The rules were simple: 5 bloggers, 4 rounds, snake draft. David picked first, then Yatco, Graham, André, and Rohaan. 20 goals in total.
All goals eligible except Didier Drogba’s equalizer in the 2012 Champions League final. Too obvious.
In reverse order, these are our favorite, greatest, bestest (however each of us interpreted the rules) Chelsea goals. You will probably disagree, but you’re probably wrong.
Didier Drogba vs. Liverpool, 2006
Didier Drogba was truly phenomenal.
The Man for the Big Occasion may not have been the most consistently prolific or the most technical striker, but his impact was unquestionable. Today’s increasingly analytics-heavy football world might struggle to understand how, but sometimes numbers are just numbers and don’t mean much beyond that. Drogba was a man outside the bounds of normal football statistical norms.
Perhaps this is the reason why there are two of his goals in succession in this series — both from the same season; both against Merseyside clubs — even after we made his biggest goal ineligible for the Draft.
It was September 26, 2006.
Chelsea were heading into the fifth game of the 2006-07 season after winning the two previous Premier League titles. The initial skepticism of the club’s rise thanks to the riches of Roman Abramovich and the brashness of a certain José Mourinho had been all but removed. The landscape of English football had shifted permanently.
The Blues won three of the first four matches of the season, but fierce rivals Liverpool were coming to Stamford Bridge. Those clashes of Blues versus Reds in the latter part of the first decade of the new millennium were legendary. This one was another cagey classic, decided by one moment of brilliance.
Neither side were going to give away anything easy. But no earthly human could stop Didier. And certainly not Jamie Carragher.
In the 42nd minute, Frank Lampard pinged a long ball towards Drogba in hopes that the striker could make something happen, but also partly because everyone was eyeing the clock and ready for half time. Drogba was ready for something else entirely.
Didier controlled the ball on his chest immaculately, took a step away from his marker to create space, pivoted on his right foot and blasted the ball into the back of the net with his left on a perfectly timed half-volley — all done in one fluid motion worthy of song, poem, praise.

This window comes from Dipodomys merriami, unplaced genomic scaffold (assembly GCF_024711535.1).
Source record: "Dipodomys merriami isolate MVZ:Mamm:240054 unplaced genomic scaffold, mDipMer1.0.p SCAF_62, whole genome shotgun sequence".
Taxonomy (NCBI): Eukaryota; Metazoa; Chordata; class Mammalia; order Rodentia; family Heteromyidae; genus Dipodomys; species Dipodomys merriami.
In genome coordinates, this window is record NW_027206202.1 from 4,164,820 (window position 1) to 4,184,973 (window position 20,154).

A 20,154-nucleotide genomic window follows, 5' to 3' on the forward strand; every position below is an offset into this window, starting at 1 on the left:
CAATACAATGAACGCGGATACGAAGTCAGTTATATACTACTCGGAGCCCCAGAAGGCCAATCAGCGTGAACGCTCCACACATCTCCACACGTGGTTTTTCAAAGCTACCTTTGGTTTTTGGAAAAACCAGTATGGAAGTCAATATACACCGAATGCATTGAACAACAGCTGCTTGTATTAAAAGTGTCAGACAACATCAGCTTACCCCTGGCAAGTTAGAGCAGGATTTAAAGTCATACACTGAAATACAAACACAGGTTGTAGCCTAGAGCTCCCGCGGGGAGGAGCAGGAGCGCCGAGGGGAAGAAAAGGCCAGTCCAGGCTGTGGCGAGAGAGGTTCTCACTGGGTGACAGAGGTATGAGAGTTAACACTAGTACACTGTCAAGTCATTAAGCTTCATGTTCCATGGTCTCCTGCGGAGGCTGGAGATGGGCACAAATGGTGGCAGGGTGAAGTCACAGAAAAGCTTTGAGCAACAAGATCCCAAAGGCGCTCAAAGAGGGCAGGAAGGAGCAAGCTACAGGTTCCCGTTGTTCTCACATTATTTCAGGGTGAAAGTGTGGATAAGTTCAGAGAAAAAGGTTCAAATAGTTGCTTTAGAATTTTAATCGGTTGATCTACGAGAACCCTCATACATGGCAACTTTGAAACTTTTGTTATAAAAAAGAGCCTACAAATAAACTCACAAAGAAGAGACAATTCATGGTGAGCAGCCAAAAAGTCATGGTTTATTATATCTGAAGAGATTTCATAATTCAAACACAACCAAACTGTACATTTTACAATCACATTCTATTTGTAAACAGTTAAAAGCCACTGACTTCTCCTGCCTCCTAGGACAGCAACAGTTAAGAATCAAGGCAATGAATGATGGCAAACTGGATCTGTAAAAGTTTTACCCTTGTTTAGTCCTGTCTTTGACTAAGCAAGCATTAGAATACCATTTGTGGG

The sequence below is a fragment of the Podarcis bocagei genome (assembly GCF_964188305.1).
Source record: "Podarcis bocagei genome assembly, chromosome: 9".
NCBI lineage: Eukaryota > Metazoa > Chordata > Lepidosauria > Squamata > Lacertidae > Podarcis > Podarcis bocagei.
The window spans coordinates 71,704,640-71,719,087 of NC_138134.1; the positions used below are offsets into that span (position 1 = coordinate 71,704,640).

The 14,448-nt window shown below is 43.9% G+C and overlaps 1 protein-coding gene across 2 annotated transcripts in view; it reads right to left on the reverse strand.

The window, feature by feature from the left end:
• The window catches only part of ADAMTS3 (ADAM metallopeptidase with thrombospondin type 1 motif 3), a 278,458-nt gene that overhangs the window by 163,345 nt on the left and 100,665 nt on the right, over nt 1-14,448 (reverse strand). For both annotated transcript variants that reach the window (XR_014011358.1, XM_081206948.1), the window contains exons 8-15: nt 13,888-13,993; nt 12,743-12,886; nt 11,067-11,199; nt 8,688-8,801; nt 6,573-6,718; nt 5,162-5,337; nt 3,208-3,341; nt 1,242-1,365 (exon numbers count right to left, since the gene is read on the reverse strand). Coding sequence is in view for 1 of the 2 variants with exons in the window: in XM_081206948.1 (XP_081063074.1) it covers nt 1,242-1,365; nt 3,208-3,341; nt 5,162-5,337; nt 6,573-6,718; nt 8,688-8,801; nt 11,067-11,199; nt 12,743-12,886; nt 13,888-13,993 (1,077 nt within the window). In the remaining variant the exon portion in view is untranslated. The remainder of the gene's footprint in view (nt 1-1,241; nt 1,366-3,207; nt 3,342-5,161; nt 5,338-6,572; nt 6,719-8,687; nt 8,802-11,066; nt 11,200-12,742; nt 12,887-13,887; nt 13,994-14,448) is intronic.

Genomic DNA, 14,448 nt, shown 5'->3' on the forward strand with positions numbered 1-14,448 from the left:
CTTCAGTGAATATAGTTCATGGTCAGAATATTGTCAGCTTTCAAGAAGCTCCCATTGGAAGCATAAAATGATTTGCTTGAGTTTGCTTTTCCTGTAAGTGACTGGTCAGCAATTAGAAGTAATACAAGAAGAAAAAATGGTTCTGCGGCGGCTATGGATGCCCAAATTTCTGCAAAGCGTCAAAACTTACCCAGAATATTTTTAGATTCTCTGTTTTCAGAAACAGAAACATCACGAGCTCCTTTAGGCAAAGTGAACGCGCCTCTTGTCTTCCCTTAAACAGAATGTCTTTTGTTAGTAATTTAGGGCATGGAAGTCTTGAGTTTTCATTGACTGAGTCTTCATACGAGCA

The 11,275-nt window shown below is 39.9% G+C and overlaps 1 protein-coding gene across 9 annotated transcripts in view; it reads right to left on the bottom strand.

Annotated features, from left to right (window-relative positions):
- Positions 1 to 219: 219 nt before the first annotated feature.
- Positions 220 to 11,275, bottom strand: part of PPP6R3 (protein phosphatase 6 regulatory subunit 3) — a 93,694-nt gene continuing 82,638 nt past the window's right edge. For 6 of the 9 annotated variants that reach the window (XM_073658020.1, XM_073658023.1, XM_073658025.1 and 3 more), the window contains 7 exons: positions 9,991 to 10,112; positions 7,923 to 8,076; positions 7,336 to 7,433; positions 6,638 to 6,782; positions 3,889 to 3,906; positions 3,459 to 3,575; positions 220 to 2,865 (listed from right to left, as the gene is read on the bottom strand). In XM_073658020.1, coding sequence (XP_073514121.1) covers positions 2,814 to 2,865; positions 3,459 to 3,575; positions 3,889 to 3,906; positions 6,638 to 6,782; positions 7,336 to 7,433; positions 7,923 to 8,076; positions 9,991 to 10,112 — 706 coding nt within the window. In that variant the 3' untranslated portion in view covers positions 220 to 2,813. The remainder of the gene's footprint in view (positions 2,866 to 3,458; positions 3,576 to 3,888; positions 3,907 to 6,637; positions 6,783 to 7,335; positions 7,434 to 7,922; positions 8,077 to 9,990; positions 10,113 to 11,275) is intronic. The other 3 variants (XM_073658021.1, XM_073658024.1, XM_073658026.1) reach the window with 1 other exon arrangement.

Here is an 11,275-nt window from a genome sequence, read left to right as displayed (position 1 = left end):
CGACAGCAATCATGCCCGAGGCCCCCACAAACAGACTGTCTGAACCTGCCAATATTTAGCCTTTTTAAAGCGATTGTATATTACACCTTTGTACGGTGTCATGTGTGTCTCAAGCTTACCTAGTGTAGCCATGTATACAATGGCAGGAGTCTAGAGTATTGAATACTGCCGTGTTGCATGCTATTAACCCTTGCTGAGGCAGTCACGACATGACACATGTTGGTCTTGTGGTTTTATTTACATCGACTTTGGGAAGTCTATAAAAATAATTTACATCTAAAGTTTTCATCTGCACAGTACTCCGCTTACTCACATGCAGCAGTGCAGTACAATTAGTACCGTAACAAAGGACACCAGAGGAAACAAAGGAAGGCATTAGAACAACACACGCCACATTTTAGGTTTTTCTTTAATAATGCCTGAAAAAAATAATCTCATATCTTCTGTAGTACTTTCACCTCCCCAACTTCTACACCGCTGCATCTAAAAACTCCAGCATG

Carragher: flabbergasted. Pepe Reina: helpless. The only thing that made the goal even better was Drogba’s celebration, as he ran towards the corner flag in his trademark style, a trail of ecstatic teammates behind him.
It turned out to be the only goal in the game. But we didn’t need more. It was the perfect encapsulation of Chelsea’s character, infused with a masterclass moment of absolute genius.
Chelsea would eventually finish the season in second place behind Manchester United but collect both domestic Cup trophies, the League Cup and the FA Cup. Drogba scored all three goals in those two finals. Of course he did.
WAGNH’s Best and Most Beautifulest Chelsea Goals Draft 2020:
No.6: Didier Drogba vs. Liverpool, 2006
No.7: Didier Drogba vs. Everton, 2006
No.8: Ramires vs. Barcelona, 2012
No.9: Fernando Torres vs. Barcelona, 2012
No.10: Damien Duff vs. Barcelona, 2005
No.11: Wayne Bridge vs. Arsenal, 2004
No.12: Raul Meireles vs. Benfica, 2012
No.13: Gianfranco Zola vs. Wimbledon, 1997
No.14: Arjen Robben vs. Norwich City, 2004
No.15: Claude Makélélé vs. Tottenham Hotspur, 2006
No.16: Oscar vs. Juventus, 2012
No.17: Bethany England vs. Birmingham City, 2019
No.18: Demba Ba vs. Manchester United, 2013
No.19: André Schürrle vs. Burnley, 2014
No.20: Alex vs. Liverpool, 2009